Since President George W. Bush’s withdrawal from the Kyoto Accord in 2001, much of the real action on climate change in the United States has been at the state level. Even there, where much of the attention has focused on cap and trade programs established in California and New England, the yeoman’s work of clean energy deployment has been done by direct support for renewable energy—such as state portfolio standards that mandate renewable deployment and federal tax incentives for solar and wind—rather than regulating or taxing emissions.
Unfortunately, the emissions benefits of those standards have been substantially eroded by the closure of nuclear plants in recent years, which despite producing large quantities of cheap, carbon-free electricity, are no longer economical in many places due to the growth of cheap natural gas and subsidized renewables such as solar and wind. Continued progress on emissions at the state level will require transitioning from renewable portfolio standards, which privilege wind and solar, to broader low carbon standards that create a level playing field for all sources of low carbon energy and assure that gas displaces coal, not clean energies such as nuclear.
In the long term, though, the pace of innovation and technological change, not international treaties, will be the primary determinant of how much progress the world makes on climate change. Despite how polarized the climate debate in the U.S. Congress has become, energy innovation maintains bipartisan support. Trump’s 2017 budget, which proposed deep cuts to Department of Energy innovation initiatives, such as the Office of Science and ARPA-E, was pronounced dead on arrival by Congressional leaders on both sides of the aisle. Important legislative initiatives to assure a viable pathway to commercialization for a new generation of advanced nuclear technologies has garnered broad bipartisan support and demonstrates that when climate advocates check their ideological priors at the door, progress on key climate mitigation technologies remains politically possible.
Having extracted the pound of flesh that their political base demanded, it is time for Republicans to ask whether it now might be time to hedge on both the uncertainties that are inherent to any assessment of climate risk and the possibility that the current era of cheap fossil energy might come to an end faster than they expect through measures to support clean energy innovation.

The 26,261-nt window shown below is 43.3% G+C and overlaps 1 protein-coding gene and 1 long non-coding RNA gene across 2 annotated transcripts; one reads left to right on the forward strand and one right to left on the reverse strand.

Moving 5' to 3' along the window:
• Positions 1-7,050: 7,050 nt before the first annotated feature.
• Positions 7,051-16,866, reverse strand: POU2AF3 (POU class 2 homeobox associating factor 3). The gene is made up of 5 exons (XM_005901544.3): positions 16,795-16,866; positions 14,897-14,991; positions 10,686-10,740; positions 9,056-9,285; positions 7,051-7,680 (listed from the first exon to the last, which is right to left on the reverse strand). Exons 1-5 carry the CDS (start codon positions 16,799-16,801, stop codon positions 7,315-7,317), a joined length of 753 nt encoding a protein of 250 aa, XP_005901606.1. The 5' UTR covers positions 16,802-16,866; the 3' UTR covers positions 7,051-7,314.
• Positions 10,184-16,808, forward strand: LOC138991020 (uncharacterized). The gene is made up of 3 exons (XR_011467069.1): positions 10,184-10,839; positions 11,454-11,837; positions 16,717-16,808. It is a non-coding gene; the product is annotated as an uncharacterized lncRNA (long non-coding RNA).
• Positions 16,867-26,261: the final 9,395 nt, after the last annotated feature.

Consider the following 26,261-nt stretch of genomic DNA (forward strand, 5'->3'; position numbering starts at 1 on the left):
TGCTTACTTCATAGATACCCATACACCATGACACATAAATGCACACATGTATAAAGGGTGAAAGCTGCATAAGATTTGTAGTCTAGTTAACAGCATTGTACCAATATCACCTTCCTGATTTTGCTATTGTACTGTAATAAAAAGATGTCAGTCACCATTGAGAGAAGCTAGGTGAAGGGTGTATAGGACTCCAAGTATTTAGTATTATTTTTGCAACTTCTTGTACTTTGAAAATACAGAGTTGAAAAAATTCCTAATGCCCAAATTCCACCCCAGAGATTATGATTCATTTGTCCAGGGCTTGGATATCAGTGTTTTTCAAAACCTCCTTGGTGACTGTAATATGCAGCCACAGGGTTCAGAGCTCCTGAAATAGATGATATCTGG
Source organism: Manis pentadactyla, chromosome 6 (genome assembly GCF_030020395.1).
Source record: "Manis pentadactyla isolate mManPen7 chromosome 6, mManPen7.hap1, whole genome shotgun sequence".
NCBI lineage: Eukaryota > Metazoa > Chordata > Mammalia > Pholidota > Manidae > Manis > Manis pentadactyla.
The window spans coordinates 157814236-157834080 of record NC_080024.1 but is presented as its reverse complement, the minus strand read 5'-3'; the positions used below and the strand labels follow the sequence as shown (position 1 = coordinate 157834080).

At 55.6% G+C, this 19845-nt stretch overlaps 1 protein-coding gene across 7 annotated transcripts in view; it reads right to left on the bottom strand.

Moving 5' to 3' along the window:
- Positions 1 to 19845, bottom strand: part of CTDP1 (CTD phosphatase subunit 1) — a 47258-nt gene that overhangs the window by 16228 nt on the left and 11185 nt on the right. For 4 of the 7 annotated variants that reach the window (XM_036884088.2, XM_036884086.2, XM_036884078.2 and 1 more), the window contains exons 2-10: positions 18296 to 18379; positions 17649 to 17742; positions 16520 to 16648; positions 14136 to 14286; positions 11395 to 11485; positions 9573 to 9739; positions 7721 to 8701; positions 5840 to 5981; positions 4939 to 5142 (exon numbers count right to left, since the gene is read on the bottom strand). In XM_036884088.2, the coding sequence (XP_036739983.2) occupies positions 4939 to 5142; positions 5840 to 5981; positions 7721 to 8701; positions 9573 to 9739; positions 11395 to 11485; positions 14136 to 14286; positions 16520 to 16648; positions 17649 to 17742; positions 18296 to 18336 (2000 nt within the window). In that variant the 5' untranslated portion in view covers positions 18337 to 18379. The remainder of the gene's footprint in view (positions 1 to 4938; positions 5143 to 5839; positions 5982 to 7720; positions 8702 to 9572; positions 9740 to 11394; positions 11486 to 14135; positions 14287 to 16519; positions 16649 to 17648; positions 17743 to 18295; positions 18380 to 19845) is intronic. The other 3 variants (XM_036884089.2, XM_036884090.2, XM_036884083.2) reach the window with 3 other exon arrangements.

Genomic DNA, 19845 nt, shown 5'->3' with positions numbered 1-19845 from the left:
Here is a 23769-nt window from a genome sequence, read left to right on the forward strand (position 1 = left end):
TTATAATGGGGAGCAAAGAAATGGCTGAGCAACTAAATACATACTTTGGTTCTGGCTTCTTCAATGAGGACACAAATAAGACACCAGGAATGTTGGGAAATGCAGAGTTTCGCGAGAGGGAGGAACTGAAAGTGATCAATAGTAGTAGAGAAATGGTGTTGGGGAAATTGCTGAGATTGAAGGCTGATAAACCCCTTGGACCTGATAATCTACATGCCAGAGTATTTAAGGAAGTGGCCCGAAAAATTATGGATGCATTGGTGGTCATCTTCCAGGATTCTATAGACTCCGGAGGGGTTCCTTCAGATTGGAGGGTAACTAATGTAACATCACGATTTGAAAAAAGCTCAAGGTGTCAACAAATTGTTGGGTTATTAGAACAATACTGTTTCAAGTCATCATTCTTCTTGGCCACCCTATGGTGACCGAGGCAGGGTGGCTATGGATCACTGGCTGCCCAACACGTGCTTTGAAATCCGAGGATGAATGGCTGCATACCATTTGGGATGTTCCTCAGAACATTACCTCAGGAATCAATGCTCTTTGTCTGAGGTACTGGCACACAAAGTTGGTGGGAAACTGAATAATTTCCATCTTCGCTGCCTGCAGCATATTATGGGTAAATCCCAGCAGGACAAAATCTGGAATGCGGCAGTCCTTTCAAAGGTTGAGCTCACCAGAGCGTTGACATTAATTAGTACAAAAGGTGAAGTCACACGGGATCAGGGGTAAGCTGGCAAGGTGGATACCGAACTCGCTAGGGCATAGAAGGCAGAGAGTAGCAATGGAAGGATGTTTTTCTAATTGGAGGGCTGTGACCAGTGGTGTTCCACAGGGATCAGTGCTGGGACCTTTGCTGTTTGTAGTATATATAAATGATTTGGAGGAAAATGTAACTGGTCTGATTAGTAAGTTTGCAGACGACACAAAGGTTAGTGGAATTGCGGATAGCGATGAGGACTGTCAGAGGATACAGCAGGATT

Climate advocates, meanwhile, might consider whether continuing to polarize the climate debate around attitudes toward fossil fuels is a wise strategy. Continuing down that path risks allowing policies to promote clean energy innovation and deployment, long broadly popular on both sides of the aisle, to become proxies for the climate debate, in the same way that coal and Keystone already have. Even during the Bush years, Republicans at least gave lip service to the benefits of decarbonization. They supported nuclear energy, federal support for energy innovation, tax credits for renewables deployment, and even, in many quarters, a federal low carbon standard. Some of that still remains, as evidenced by the rejection of Trump’s proposed budget cuts and support for advanced nuclear legislation. Making real progress on climate change will require a decades-long effort to develop and deploy low carbon energy technology. If activists are smart about it, that effort might survive the Trump presidency. But if they aren’t careful, it won’t survive the litmus test politics that have taken over federal climate and energy policy on both sides of the aisle.